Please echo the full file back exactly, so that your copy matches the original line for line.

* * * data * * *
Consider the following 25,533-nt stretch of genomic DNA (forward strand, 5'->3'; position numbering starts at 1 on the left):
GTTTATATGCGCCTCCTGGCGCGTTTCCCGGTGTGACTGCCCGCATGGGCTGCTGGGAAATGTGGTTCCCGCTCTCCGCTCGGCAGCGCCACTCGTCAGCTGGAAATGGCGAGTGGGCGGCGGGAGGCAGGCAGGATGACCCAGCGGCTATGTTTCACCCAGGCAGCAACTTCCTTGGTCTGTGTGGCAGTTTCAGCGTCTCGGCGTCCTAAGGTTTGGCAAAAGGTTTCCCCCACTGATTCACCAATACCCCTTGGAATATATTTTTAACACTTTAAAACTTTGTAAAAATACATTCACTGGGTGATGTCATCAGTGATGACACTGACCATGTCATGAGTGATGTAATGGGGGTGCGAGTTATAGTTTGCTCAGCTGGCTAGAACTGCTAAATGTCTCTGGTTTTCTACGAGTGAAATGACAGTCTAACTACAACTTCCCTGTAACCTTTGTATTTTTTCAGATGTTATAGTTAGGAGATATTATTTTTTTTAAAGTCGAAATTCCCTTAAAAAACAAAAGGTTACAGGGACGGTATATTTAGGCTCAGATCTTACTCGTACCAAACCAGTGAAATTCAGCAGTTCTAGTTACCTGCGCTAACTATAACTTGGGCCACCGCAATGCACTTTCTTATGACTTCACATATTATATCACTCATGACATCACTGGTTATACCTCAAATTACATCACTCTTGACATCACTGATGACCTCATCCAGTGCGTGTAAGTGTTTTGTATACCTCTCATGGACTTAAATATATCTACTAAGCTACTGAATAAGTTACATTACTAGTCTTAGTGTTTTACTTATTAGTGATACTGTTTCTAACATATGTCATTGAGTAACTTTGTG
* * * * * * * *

Consider the following 25,533-nt stretch of genomic DNA (forward strand, 5'->3'; position numbering starts at 1 on the left):
GTTTATATGCGCCTCCTGGCGCGTTTCCCGGTGTGACTGCCCGCATGGGCTGCTGGGAAATGTGGTTCCCGCTCTCCGCTCGGCAGCGCCACTCGTCAGCTGGAAATGGCGAGTGGGCGGCGGGAGGCAGGCAGGATGACCCAGCGGCTATGTTTCACCCAGGCAGCAACTTCCTTGGTCTGTGTGGCAGTTTCAGCGTCTCGGCGTCCTAAGGTTTGGCAAAAGGTTTCCCCCACTGATTCACCAATACCCCTTGGAATATATTTTTAACACTTTAAAACTTTGTAAAAATACATTCACTGGGTGATGTCATCAGTGATGACACTGACCATGTCATGAGTGATGTAATGGGGGTGCGAGTTATAGTTTGCTCAGCTGGCTAGAACTGCTAAATGTCTCTGGTTTTCTACGAGTGAAATGACAGTCTAACTACAACTTCCCTGTAACCTTTGTATTTTTTCAGATGTTATAGTTAGGAGATATTATTTTTTTTAAAGTCGAAATTCCCTTAAAAAACAAAAGGTTACAGGGACGGTATATTTAGGCTCAGATCTTACTCGTACCAAACCAGTGAAATTCAGCAGTTCTAGTTACCTGCGCTAACTATAACTTGGGCCACCGCAATGCACTTTCTTATGACTTCACATATTATATCACTCATGACATCACTGGTTATACCTCAAATTACATCACTCTTGACATCACTGATGACCTCATCCAGTGCGTGTAAGTGTTTTGTATACCTCTCATGGACTTAAATATATCTACTAAGCTACTGAATAAGTTACATTACTAGTCTTAGTGTTTTACTTATTAGTGATACTGTTTCTAACATATGTCATTGAGTAACTTTGTG